Friday, October 8, 2021

31 Days of Scary Movies: “The Sixth Sense”

  Last night the October film series visited an old friend. I had not seen M. Night Shyamalan’s now classic “The Sixth Sense” in I don’t know how many years, and I thought on a whim to add it to the Halloween film project. And I am so glad that I did. 

 Released in 1999, “The Sixth Sense” was a gigantic hit, that became a cultural phenomenon, and found critical success that landed it several Oscar nominations; an extreme rarity for horror films. In reading about the film after watching, I came across several articles that cite star Toni Collette as saying that she didn’t even really realize that it was a horror film until after she’d signed on, as she had been so drawn to the emotional aspects of the film. And boy, do I agree with Collette. 

 So much has been written about the twist, and for a 20 year old film, I just may discuss spoilers here. I remember being blown away in shock along with the characters when the twist is revealed back in theaters in 1999. But for me, the real brilliance of “The Sixth Sense” is how well the twist works even if you know it.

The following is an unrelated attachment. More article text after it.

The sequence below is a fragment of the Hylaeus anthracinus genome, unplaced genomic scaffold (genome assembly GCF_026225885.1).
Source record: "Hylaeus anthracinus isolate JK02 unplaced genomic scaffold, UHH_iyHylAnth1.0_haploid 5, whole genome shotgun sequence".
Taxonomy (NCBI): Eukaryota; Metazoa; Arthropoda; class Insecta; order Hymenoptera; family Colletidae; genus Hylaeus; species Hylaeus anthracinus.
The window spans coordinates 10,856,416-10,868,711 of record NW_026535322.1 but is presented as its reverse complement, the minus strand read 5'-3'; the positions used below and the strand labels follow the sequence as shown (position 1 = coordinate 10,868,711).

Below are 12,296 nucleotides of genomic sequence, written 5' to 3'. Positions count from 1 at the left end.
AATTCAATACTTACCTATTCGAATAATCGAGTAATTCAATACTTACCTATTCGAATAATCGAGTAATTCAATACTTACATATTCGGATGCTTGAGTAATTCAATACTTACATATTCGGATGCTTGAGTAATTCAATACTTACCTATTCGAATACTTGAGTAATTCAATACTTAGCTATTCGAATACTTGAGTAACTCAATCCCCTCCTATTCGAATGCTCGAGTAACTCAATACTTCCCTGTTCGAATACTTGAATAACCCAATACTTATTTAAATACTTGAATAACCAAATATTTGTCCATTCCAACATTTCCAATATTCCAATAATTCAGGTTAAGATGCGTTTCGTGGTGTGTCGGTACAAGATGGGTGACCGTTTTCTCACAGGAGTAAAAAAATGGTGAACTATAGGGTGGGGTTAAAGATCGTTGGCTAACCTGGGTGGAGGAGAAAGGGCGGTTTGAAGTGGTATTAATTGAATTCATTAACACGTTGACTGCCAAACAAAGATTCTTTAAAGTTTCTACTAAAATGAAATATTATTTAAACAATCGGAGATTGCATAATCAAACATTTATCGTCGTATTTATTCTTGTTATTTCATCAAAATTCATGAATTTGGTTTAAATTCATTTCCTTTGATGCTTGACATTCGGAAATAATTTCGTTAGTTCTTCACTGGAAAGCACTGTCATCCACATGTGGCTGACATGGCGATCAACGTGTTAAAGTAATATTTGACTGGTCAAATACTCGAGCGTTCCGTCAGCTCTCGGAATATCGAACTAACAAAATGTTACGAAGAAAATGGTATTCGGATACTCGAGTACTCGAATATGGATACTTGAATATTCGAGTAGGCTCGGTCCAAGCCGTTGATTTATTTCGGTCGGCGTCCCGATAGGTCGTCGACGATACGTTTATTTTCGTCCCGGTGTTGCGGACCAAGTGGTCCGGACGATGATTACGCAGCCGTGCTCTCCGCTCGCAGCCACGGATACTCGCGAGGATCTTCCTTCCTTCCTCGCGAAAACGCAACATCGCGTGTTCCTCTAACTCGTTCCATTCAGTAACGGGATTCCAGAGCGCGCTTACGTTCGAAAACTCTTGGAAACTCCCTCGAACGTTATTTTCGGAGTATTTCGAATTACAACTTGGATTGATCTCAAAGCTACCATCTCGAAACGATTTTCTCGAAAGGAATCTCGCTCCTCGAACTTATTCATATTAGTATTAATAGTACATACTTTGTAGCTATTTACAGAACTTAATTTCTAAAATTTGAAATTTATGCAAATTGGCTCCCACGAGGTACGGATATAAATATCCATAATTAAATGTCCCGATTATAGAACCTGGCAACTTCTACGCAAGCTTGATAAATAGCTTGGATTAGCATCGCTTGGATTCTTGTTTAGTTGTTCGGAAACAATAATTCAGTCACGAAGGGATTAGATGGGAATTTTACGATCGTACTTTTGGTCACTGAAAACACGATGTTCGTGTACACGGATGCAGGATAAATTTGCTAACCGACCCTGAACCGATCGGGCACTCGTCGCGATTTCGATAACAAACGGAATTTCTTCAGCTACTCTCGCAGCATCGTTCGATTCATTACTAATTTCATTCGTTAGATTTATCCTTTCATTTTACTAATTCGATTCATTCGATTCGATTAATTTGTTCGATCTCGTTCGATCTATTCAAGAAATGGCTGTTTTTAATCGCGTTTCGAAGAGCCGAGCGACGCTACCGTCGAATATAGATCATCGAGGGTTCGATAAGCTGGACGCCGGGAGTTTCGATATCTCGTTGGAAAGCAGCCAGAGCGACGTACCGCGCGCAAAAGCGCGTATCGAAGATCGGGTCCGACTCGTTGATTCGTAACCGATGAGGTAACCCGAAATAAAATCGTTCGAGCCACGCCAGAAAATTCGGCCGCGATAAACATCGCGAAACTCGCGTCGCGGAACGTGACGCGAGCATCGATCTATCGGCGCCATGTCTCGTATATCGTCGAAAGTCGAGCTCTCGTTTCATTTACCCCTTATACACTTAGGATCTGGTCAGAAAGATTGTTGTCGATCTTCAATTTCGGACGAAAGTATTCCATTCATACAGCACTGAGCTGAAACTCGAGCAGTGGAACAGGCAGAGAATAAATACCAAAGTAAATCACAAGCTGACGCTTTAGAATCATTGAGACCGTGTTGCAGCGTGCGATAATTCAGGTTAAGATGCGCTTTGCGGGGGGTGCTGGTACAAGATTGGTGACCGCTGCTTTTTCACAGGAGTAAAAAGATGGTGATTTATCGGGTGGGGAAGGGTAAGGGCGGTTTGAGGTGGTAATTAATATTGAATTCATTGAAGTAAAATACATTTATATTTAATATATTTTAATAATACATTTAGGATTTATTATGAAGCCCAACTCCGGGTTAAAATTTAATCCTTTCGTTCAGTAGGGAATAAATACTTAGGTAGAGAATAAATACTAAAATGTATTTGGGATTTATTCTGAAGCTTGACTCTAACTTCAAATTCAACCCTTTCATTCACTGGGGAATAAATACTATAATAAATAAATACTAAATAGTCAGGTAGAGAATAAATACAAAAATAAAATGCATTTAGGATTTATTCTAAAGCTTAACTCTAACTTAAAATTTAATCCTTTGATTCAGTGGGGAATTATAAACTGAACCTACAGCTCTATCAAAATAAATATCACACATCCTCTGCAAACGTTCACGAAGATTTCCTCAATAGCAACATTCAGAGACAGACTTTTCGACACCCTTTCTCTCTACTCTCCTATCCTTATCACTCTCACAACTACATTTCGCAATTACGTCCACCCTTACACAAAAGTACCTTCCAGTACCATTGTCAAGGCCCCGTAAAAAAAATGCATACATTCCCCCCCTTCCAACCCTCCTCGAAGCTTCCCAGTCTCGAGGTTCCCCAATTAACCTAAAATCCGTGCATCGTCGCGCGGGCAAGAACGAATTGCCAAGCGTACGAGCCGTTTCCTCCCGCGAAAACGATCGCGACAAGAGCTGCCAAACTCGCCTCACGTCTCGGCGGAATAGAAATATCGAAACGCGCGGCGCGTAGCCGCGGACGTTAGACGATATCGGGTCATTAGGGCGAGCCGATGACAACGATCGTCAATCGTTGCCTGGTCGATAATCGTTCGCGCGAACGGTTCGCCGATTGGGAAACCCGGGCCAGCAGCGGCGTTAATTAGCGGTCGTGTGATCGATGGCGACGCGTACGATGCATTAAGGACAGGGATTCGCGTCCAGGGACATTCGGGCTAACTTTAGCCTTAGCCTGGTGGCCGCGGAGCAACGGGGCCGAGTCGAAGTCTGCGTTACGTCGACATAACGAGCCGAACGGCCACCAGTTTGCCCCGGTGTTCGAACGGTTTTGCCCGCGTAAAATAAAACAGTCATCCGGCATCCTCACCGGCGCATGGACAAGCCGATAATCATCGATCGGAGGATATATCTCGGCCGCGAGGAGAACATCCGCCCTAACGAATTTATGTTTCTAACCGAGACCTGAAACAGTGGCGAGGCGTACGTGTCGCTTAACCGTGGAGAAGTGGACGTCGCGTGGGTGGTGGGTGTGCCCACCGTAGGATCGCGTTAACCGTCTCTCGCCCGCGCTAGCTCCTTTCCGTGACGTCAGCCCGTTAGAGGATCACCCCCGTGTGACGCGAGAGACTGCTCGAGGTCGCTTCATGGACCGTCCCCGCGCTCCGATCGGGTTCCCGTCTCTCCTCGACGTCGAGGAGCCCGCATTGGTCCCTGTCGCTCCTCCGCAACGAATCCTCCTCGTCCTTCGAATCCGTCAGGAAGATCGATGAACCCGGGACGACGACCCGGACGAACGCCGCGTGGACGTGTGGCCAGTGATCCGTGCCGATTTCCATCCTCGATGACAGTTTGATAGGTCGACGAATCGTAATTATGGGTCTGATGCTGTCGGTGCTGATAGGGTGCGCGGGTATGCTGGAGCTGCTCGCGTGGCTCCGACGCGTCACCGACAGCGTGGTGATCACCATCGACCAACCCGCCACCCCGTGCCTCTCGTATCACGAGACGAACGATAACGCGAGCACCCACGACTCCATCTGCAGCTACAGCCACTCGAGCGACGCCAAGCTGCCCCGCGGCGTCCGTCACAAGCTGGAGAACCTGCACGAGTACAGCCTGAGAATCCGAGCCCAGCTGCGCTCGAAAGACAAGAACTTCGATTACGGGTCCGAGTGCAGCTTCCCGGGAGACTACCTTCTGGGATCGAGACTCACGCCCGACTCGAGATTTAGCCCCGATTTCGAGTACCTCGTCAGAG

This is absolutely a perfect film. The performances— lead by masterworks from young Haley Joel Osment as the child Cole who says he sees ghosts, and Toni Colette as his mother who is tortured by the unknown pain her son is going through— and, even, Bruce Willis as our lead Malcolm, the psychiatrist tasked with helping Cole is brilliant. This script is so brilliant, and beautiful, without one even half ounce of fat on it. It is a brilliant mix of so many real emotions— the humor, when cracked, is so funny and appropriate, each joke earned, and the scares and emotional pay offs are so beautifully earned it will bring tears to your eyes. Each ghost has a purpose, each interaction helps the characters along to where they need to be in life. I don’t think there is a scene in any horror film that hits harder than the scene Collette and Osment share in their car during a traffic jam, when Cole is finally ready to tell his mother her secret. 

 Watching this film again after so many years away, I was also struck at how restrained it is, how gorgeous and appropriate the music is— and, ultimately, how beyond good Toni Collette is in this. Colette has made a career of playing mothers in movies, and, in more recent years with films like “Krampus” and “Hereditary,” she has become something of the go to scream queen mother for horror films. And she deserves such acclaim, and is so, so good here. 

 I was so happy that I chose “The Sixth Sense” to revisit this October; one of my favorite horror— and all around— films. 

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